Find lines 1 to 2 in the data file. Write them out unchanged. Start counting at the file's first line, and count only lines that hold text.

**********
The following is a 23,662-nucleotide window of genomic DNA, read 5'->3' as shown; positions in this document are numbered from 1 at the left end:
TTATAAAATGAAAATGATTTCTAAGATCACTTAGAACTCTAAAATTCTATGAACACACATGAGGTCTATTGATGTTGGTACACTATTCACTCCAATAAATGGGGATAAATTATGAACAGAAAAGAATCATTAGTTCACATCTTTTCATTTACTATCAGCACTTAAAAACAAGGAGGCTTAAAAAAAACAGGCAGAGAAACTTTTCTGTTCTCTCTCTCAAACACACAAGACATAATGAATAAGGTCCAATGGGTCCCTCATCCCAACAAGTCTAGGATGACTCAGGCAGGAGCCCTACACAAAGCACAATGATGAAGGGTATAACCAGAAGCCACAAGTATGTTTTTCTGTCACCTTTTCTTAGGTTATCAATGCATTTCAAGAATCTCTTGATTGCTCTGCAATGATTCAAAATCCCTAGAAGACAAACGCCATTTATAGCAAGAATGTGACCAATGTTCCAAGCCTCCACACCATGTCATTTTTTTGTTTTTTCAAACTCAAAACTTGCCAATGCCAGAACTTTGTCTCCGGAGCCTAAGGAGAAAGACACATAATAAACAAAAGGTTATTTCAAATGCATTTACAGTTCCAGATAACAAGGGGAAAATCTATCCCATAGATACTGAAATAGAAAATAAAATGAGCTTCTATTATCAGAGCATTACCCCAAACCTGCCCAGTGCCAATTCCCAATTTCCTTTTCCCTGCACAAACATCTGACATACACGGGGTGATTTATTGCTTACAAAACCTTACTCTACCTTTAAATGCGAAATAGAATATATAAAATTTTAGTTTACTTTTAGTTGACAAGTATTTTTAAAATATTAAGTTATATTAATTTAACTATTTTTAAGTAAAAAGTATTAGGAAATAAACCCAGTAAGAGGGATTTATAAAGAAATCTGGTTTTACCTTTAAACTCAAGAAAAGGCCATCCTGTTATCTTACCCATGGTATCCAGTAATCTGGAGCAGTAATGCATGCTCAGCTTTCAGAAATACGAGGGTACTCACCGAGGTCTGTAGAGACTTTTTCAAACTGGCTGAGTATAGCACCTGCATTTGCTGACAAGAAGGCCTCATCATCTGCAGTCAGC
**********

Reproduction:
The following is a 23,662-nucleotide window of genomic DNA, read 5'->3' as shown; positions in this document are numbered from 1 at the left end:
TTATAAAATGAAAATGATTTCTAAGATCACTTAGAACTCTAAAATTCTATGAACACACATGAGGTCTATTGATGTTGGTACACTATTCACTCCAATAAATGGGGATAAATTATGAACAGAAAAGAATCATTAGTTCACATCTTTTCATTTACTATCAGCACTTAAAAACAAGGAGGCTTAAAAAAAACAGGCAGAGAAACTTTTCTGTTCTCTCTCTCAAACACACAAGACATAATGAATAAGGTCCAATGGGTCCCTCATCCCAACAAGTCTAGGATGACTCAGGCAGGAGCCCTACACAAAGCACAATGATGAAGGGTATAACCAGAAGCCACAAGTATGTTTTTCTGTCACCTTTTCTTAGGTTATCAATGCATTTCAAGAATCTCTTGATTGCTCTGCAATGATTCAAAATCCCTAGAAGACAAACGCCATTTATAGCAAGAATGTGACCAATGTTCCAAGCCTCCACACCATGTCATTTTTTTGTTTTTTCAAACTCAAAACTTGCCAATGCCAGAACTTTGTCTCCGGAGCCTAAGGAGAAAGACACATAATAAACAAAAGGTTATTTCAAATGCATTTACAGTTCCAGATAACAAGGGGAAAATCTATCCCATAGATACTGAAATAGAAAATAAAATGAGCTTCTATTATCAGAGCATTACCCCAAACCTGCCCAGTGCCAATTCCCAATTTCCTTTTCCCTGCACAAACATCTGACATACACGGGGTGATTTATTGCTTACAAAACCTTACTCTACCTTTAAATGCGAAATAGAATATATAAAATTTTAGTTTACTTTTAGTTGACAAGTATTTTTAAAATATTAAGTTATATTAATTTAACTATTTTTAAGTAAAAAGTATTAGGAAATAAACCCAGTAAGAGGGATTTATAAAGAAATCTGGTTTTACCTTTAAACTCAAGAAAAGGCCATCCTGTTATCTTACCCATGGTATCCAGTAATCTGGAGCAGTAATGCATGCTCAGCTTTCAGAAATACGAGGGTACTCACCGAGGTCTGTAGAGACTTTTTCAAACTGGCTGAGTATAGCACCTGCATTTGCTGACAAGAAGGCCTCATCATCTGCAGTCAGC